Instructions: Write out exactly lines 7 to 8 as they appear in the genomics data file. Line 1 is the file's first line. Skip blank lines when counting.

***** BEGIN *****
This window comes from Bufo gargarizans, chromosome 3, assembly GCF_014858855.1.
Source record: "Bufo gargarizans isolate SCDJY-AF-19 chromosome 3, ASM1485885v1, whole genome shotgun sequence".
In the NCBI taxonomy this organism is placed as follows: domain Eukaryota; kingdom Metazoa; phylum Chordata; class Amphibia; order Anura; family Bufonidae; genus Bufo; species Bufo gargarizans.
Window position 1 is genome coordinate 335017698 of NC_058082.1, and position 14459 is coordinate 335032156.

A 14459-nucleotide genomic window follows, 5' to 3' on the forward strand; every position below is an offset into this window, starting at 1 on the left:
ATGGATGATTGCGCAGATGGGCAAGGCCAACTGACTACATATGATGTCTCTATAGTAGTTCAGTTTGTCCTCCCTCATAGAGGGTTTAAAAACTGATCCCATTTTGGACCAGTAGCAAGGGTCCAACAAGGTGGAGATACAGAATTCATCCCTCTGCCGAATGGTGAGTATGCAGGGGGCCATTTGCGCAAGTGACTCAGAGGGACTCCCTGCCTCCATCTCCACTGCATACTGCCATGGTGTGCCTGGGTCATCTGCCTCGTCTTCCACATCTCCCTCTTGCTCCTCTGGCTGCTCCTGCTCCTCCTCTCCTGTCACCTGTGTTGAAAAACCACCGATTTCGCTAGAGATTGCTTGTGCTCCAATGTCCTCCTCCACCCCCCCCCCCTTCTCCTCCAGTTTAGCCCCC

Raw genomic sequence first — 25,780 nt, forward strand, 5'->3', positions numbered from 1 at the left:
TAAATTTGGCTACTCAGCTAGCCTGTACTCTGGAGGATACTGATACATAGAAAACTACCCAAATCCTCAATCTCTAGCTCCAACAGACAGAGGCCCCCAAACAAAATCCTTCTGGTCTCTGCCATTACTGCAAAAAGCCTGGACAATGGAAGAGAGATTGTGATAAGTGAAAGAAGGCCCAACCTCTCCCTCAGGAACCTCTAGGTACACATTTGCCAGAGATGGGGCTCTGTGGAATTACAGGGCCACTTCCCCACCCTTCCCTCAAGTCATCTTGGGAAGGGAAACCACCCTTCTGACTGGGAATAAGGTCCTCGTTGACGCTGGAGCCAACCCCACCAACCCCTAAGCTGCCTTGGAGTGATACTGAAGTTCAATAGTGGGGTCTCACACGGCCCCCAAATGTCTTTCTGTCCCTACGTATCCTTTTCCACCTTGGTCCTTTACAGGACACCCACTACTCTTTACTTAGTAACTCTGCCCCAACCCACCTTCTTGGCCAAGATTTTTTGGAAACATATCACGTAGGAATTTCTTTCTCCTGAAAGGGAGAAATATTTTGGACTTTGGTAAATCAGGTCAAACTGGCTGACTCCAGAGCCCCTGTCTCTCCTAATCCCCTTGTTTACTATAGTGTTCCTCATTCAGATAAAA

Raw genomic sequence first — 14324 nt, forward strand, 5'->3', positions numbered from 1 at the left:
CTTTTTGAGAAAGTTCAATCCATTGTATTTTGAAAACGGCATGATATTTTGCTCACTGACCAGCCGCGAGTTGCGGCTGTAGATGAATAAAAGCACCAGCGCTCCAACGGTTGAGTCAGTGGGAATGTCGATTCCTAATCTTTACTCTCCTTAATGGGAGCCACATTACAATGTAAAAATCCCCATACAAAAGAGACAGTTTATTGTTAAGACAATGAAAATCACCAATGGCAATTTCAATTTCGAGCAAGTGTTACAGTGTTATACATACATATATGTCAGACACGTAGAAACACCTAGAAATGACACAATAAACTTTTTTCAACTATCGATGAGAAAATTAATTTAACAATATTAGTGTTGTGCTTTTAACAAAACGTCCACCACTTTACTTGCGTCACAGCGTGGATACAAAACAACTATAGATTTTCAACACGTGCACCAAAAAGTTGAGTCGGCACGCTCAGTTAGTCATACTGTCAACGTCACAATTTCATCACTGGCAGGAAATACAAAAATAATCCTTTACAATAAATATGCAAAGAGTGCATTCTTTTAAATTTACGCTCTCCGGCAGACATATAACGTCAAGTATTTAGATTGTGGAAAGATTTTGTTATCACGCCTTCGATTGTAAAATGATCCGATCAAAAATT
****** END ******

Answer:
Raw genomic sequence first — 25,780 nt, forward strand, 5'->3', positions numbered from 1 at the left:
TAAATTTGGCTACTCAGCTAGCCTGTACTCTGGAGGATACTGATACATAGAAAACTACCCAAATCCTCAATCTCTAGCTCCAACAGACAGAGGCCCCCAAACAAAATCCTTCTGGTCTCTGCCATTACTGCAAAAAGCCTGGACAATGGAAGAGAGATTGTGATAAGTGAAAGAAGGCCCAACCTCTCCCTCAGGAACCTCTAGGTACACATTTGCCAGAGATGGGGCTCTGTGGAATTACAGGGCCACTTCCCCACCCTTCCCTCAAGTCATCTTGGGAAGGGAAACCACCCTTCTGACTGGGAATAAGGTCCTCGTTGACGCTGGAGCCAACCCCACCAACCCCTAAGCTGCCTTGGAGTGATACTGAAGTTCAATAGTGGGGTCTCACACGGCCCCCAAATGTCTTTCTGTCCCTACGTATCCTTTTCCACCTTGGTCCTTTACAGGACACCCACTACTCTTTACTTAGTAACTCTGCCCCAACCCACCTTCTTGGCCAAGATTTTTTGGAAACATATCACGTAGGAATTTCTTTCTCCTGAAAGGGAGAAATATTTTGGACTTTGGTAAATCAGGTCAAACTGGCTGACTCCAGAGCCCCTGTCTCTCCTAATCCCCTTGTTTACTATAGTGTTCCTCATTCAGATAAAA